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Red tape, high mortgages affecting real estate

By David Mugabe

Added 1st April 2016 11:59 AM

Commercial online firm Lamudi has noted in a report that the bureaucratic process of registering property and land is a big challenge costing the industry valuable transaction time.

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High mortgage rates among other challenges are costing the real estate industry. Photo/File


Bureaucracy, lack of transparency and high mortgage rates continue to hamper sustained growth of Uganda’s real estate sector.

Commercial online firm Lamudi has noted in a report that the bureaucratic process of registering property and land is a big challenge costing the industry valuable transaction time.

“This process usually takes a couple of days, tends to a couple of weeks, months and even years. Effects such as monetary losses and exorbitant costs of this challenge tend to affect plans of the buyer, seller, developer and the sector as a whole,” noted Lamudi in a report.

They also cite the general mistrust in the real estate sector with many potential buyers believing that most real estate practitioners are con men or thieves. This reputation it says tends to take its toll on the real estate sector as a whole with several agencies, brokers and developers losing out on money and projects due to potential investors not trusting their services.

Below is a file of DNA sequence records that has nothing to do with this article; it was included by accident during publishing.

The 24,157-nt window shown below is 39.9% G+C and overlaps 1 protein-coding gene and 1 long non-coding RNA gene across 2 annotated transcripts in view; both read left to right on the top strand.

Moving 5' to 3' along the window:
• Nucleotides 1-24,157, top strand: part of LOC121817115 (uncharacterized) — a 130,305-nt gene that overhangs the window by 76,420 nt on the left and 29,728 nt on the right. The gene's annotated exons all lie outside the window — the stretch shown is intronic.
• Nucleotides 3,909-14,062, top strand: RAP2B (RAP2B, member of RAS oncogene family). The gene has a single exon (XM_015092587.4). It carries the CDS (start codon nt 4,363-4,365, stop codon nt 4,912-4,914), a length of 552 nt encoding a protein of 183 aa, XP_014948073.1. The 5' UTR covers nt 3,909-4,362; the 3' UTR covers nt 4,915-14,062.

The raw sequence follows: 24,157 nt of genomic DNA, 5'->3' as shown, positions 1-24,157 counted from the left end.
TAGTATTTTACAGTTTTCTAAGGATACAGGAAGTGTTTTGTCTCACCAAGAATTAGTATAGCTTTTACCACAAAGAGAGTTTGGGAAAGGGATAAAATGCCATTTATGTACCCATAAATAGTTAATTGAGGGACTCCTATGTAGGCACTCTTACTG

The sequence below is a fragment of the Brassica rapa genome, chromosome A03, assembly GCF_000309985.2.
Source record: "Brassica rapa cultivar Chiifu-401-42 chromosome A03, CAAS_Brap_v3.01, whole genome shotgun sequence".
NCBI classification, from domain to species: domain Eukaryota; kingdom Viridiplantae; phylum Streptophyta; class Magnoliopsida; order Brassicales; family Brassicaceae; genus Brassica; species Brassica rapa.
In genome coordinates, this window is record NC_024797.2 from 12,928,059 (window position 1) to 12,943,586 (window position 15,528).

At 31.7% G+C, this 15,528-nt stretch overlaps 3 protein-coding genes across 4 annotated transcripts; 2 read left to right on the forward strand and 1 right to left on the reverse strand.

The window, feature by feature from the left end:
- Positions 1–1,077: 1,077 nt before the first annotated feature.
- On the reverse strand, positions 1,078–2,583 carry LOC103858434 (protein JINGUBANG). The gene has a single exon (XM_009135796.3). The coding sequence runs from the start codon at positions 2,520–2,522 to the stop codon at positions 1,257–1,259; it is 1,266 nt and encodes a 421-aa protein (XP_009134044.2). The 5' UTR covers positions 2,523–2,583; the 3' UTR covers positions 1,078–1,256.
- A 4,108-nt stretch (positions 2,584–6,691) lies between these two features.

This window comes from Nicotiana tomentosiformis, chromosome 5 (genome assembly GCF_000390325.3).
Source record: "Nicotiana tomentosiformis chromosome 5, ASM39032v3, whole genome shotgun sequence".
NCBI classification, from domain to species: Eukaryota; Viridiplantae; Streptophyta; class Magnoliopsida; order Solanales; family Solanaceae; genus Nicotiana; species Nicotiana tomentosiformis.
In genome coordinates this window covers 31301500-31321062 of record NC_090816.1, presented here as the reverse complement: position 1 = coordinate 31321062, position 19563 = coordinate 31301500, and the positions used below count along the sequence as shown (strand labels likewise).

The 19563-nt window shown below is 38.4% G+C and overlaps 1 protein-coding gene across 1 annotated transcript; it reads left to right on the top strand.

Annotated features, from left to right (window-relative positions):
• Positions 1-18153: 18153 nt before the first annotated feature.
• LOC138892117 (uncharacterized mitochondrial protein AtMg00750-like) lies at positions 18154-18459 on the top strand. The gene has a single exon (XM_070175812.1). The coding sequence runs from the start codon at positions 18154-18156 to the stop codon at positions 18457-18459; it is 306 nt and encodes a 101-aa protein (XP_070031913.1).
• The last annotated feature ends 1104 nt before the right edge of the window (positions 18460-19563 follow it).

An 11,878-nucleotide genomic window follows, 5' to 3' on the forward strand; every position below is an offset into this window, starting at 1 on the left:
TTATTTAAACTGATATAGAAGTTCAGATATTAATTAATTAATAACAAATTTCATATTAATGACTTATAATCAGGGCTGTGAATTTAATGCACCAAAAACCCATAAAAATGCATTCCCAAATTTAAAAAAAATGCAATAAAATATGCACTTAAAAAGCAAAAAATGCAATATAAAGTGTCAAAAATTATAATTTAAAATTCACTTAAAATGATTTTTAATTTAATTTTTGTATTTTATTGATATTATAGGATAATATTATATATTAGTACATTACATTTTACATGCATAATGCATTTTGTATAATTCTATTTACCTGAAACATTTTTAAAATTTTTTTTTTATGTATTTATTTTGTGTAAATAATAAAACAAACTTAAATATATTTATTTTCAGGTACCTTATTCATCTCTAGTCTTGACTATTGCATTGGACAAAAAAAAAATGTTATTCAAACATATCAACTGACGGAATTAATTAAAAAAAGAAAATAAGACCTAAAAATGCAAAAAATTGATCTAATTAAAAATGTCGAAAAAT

The other challenge is the high mortgage rates. Despite efforts by commercial banks to promote mortgage uptake as  a way of financing real estates, their high costs remain unattractive and the general borrowing atmosphere does not favour the sector.

“Most people who are planning on buying homes tend to hold back because they believe the high interest rates are not worth it in the long run,” noted Lamudi.

Tom Odaak, the proprietor of Excel Estates a real estates firm says they also face a big problem with speculators who buy and inflate prices without any calculation of the factors around land pricing.

“Some of them do not even know what makes the price of land rise, they just slap a price which destabilizes the market,” noted Odaak.

Uganda’s real estate sector remains fragmented, unregulated and speculative with buyers and sellers relying on researched information to determine prices.

 

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